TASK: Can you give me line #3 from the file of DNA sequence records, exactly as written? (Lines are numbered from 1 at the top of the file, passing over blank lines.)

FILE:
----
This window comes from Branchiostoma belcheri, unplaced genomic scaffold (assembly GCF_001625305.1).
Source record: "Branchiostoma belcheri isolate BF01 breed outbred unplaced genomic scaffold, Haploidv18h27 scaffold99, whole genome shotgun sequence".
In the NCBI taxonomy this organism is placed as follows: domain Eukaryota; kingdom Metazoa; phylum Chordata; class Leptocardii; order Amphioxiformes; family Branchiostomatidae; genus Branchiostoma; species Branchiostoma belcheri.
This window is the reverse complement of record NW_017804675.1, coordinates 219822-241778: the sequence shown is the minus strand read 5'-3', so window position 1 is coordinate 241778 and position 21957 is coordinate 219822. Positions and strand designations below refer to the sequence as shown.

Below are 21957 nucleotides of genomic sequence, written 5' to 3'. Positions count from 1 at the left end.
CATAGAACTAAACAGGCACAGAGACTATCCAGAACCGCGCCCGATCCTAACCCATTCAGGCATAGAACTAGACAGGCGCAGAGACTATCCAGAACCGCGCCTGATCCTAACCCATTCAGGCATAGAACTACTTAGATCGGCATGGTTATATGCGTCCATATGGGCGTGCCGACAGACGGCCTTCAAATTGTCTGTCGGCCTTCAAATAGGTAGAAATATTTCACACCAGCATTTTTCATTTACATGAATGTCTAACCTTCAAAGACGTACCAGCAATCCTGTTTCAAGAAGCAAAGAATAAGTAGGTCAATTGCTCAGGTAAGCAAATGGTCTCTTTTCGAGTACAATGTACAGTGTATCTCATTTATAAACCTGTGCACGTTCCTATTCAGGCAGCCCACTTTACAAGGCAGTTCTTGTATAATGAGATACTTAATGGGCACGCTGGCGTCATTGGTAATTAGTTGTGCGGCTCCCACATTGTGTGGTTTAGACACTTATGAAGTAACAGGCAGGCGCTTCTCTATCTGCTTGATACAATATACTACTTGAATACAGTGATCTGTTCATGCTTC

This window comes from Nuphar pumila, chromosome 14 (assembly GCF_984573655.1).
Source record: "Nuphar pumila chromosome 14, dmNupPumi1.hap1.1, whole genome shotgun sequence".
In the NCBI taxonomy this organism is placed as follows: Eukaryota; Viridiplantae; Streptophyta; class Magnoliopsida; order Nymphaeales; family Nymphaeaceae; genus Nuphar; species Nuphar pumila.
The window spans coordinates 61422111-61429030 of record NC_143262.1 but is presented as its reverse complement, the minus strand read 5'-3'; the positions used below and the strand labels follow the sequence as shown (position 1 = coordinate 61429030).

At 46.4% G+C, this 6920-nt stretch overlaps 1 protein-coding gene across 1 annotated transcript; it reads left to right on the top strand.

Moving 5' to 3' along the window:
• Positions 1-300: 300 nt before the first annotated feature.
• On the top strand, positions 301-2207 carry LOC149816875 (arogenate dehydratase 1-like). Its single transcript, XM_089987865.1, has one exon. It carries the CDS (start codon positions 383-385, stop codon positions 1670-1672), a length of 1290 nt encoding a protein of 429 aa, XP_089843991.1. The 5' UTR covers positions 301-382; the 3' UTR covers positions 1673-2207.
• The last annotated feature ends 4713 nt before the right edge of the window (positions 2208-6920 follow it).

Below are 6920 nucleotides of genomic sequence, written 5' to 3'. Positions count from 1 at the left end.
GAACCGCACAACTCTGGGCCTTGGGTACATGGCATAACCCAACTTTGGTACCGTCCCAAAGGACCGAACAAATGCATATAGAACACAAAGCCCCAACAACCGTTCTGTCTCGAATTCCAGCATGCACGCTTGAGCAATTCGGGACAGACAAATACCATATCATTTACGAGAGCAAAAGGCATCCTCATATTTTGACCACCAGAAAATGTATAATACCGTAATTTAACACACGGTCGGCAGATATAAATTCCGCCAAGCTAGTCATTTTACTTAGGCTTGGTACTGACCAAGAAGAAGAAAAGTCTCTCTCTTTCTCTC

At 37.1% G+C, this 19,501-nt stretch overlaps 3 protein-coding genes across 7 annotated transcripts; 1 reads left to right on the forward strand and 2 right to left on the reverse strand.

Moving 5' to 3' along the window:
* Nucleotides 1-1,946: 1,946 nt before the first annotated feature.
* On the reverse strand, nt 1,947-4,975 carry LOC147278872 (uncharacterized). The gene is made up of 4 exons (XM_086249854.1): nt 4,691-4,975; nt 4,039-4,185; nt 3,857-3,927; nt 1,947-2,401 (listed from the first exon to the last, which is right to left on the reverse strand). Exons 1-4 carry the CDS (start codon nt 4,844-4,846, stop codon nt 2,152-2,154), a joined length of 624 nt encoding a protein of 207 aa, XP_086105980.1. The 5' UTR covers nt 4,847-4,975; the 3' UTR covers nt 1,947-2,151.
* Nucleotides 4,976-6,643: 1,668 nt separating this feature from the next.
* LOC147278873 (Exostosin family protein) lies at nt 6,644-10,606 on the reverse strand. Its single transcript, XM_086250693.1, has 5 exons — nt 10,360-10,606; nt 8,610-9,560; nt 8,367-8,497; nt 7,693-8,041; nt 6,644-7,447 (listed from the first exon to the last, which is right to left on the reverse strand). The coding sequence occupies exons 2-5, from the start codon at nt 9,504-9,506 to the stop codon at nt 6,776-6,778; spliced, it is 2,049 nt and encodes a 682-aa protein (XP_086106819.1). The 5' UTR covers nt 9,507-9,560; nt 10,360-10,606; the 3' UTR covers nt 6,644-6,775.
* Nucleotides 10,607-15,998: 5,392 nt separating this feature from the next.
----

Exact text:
In the NCBI taxonomy this organism is placed as follows: domain Eukaryota; kingdom Metazoa; phylum Chordata; class Leptocardii; order Amphioxiformes; family Branchiostomatidae; genus Branchiostoma; species Branchiostoma belcheri.